ON Industry Profile: MFI (Micro-Finance Institution) Date of Submission : 27th April, 2011 Team Members : Deep Pathak (10810020) Harsh Singh (10810026) MukeshRathi (10810036) Rajneesh Kumar (10810049) Varun Sharma (10810069) Business Environment Presentation
Name of the Industry: Micro-Finance
Microfinance as can be defined as “small-scale financial services—primarily credit and savings—provided to people who farm, fish or herd” It also “refers to all types of financial services provided to low-income households and enterprises.” Microfinance grows out of developmental roots. This can be termed the “alternative commercial sector.” MFI’s classified under this head are promoted by the alternative sector and target the poor. MICROFINANCE Source-www.rbi.org.in
Microfinance is an economic development tool whose objective is to assist the poor to work their way out of poverty. It covers a range of services which include, in addition to the provision of credit, many other services such as savings, insurance. MICROFINANCE
The essential features of credit for Microfinance which have evolved are – The borrowers are low-income groups. The loans are for small amounts. The loans are without collateral. The loans are generally taken for income-generating activities and also provided for consumption, housing and other purposes. MICROFINANCE Source: Malegam Commitee Report on Micro Finance 2010
Rationale For choosing this Industry ?
India’s Microfinance Institutions reached 76.6 million against 2009’s 59 million, according to the “State of the Sector Report”. More than 50 percent of low income households are covered by some form of microfinance product. MFIs so far reached 234 of the 331 poorest districts identified by the government. Playing a major Role in achieving Financial Inclusion of Poor. Why This Industry? Source- Indian MFI Survey-2010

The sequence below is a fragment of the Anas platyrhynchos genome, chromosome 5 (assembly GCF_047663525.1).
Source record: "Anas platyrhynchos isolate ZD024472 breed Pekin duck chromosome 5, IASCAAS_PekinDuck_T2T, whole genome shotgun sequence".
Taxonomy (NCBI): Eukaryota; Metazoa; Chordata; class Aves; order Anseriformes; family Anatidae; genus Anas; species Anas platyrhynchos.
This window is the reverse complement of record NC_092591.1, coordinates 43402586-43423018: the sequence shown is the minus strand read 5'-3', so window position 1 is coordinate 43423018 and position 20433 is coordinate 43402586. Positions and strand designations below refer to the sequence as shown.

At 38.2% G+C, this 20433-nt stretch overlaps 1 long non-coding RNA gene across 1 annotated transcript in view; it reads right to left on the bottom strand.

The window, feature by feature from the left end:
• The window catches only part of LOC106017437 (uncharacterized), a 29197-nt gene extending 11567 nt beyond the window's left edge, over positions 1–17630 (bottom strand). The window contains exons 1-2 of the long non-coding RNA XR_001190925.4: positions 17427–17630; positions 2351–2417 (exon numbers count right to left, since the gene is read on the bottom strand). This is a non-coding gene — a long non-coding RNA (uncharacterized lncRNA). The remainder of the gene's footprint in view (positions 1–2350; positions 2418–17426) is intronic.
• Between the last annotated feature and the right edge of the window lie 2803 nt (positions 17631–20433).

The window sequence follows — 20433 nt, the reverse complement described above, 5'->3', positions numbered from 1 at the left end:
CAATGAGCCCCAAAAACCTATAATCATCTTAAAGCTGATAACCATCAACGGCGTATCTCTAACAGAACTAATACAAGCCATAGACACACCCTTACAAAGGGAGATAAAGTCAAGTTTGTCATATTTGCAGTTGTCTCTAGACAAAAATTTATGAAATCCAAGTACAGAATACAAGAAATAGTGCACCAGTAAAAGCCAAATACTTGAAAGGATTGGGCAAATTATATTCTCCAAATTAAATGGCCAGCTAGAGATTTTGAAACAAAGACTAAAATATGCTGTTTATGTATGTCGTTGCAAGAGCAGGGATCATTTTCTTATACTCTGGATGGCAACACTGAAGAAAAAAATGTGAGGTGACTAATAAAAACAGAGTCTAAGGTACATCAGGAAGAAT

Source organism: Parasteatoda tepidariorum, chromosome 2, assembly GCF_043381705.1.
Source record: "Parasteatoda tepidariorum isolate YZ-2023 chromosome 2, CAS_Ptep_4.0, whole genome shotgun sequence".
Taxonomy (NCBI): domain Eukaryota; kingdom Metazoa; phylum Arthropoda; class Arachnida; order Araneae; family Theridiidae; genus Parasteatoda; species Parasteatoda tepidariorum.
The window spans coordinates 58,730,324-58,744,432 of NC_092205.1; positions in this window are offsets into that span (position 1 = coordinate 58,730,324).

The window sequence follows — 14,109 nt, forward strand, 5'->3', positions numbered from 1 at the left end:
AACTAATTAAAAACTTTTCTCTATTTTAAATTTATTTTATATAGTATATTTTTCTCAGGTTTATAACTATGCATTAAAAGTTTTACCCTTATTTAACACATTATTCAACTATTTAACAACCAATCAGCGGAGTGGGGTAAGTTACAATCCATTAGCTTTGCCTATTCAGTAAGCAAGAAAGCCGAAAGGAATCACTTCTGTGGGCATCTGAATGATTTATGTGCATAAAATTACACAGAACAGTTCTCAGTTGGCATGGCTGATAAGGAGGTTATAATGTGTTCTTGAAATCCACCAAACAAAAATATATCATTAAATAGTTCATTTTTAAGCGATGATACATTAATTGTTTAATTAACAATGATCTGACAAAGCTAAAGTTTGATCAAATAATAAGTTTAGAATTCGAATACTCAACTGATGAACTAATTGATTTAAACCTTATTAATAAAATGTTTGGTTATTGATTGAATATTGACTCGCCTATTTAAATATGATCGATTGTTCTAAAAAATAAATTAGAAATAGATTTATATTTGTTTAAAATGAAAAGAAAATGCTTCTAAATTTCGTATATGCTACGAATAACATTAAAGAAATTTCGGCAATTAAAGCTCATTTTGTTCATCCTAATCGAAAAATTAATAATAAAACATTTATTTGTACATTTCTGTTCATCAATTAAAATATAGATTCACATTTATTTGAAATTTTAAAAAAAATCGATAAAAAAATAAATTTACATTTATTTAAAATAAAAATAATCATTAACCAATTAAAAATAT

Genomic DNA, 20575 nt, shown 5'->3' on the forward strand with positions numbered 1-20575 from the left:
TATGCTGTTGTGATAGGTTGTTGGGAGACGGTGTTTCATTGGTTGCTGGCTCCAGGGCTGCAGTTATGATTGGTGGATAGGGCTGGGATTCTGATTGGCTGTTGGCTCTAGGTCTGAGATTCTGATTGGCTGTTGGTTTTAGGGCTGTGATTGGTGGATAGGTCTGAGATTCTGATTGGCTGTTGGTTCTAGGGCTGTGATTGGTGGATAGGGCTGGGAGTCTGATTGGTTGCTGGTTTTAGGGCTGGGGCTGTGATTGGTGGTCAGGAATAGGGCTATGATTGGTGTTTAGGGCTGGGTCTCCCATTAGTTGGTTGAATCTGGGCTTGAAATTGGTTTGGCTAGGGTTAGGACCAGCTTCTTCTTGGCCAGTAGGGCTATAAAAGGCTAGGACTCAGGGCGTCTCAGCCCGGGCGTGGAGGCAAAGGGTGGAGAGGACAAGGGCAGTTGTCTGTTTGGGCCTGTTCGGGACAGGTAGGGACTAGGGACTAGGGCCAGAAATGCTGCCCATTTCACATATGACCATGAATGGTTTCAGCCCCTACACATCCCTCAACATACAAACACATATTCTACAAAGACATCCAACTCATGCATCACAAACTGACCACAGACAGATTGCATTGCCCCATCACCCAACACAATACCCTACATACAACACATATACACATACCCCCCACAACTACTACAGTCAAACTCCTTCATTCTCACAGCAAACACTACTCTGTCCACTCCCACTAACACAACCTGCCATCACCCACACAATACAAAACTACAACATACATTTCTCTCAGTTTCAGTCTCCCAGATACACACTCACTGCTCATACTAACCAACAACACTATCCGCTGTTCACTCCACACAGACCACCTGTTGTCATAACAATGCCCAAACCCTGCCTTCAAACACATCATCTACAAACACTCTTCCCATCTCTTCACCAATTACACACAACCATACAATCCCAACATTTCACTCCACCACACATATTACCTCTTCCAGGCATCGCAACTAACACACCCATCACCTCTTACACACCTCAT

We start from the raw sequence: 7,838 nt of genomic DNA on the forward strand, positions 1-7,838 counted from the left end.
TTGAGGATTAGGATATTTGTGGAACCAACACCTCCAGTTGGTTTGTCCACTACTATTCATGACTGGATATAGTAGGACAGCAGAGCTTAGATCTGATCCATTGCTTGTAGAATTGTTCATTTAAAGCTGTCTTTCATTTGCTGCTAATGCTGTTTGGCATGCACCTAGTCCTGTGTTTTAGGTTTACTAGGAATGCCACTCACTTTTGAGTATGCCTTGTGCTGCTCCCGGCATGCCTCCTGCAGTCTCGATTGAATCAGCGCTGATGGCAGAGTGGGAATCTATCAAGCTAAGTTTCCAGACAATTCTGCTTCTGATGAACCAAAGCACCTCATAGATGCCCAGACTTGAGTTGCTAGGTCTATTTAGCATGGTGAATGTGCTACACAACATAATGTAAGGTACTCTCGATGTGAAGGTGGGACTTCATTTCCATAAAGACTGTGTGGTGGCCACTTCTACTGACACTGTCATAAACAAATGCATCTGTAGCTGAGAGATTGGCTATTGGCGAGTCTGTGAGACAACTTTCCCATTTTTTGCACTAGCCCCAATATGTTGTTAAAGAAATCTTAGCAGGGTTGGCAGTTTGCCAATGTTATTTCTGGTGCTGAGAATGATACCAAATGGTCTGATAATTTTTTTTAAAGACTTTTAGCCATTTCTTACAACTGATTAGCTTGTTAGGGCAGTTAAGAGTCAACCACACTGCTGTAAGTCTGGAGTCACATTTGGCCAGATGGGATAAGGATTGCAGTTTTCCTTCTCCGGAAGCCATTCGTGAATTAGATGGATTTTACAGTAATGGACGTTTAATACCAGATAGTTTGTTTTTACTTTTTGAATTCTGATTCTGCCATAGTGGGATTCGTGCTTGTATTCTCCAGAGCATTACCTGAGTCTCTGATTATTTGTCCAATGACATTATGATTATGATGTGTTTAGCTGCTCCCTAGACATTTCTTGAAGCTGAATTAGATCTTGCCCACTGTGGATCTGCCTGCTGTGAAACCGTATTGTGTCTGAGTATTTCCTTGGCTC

The microfinance business model in India typically generates a Return on Equity (“ROE”) of between 20% and 30%, driven by financing from commercial banks, strong operating efficiency and high portfolio quality. Despite achieving rapid growth with a CAGR of 86% in loan portfolio outstanding and 96% in borrowers over the last five years since 2005. The microfinance sector still faces a large unmet demand which means that it still has great potential for continued growth. Why This Industry? Source-Indian MFI Survey 2010
Millions coming out of poverty through the power of Micro-Credit. Cost effective delivery of Financial Products to the poor. Source of Foreign Investment as many Private Equity Investors involved in Impact Investing in MFI’s. Recently Some Controversy about the money recovery methods used by MFI’s. Why This Industry?
Recently MFI’s were in news about Andhra Pradesh’s MFI regulation bill that curtailed the activities of MFI’s. Questions have been raised whether Interests charged by MFI’s are Usurious. Despite being involved in controversies, MFI’s have the potential to enable Financial Inclusion of poor and so should be not hindered by regulations. Why This Industry? Source: Malegam Commitee Report on Micro Finance 2010
How Old is the Industry ?
One of the earliest entrants in the Microfinance space was Muhammad Younus’ Grameen Bank. The SHG-Bank Linkage Model was pioneered by NABARD in 1992. With one of the highest growth rates globally since 2002, the Indian microfinance sector has emerged as one of the most socially conscious, commercially viable and financially sustainable. The liquidity crunch did affect the availability of equity for microfinance players in the years prior to 2008. How old is Industry? Source-Economic Times
Indian microfinance saw a surge in equity infusions in the first quarter of fiscal year 2009-10. SKS Microfinance was one of the pioneer MFI That was started in 1999 and whose IPO in 2010 was hugely oversubscribed. Microfinance loans in India range in size from $100 to $500 per loan with interest rates typically between 25% and 35% annually. How old is Industry? Source-Economic Times
No Of Players In the Microfinance Industry ?
Breakup of Indian MFI’s Source-CRISIL Ratings India MFI Institutions 2010
The players in the Microfinance sector can be classified as falling into three main groups- The SHG-Bank linkage Model accounting for about 58% of the outstanding loan portfolio. Non-Banking Finance Companies accounting for about 34% of the outstanding loan portfolio. Others including trusts, societies, etc, accounting for the balance 8% of the outstanding loan portfolio. No Of Players in the Industry Source: Malegam Commitee Report on Micro Finance 2010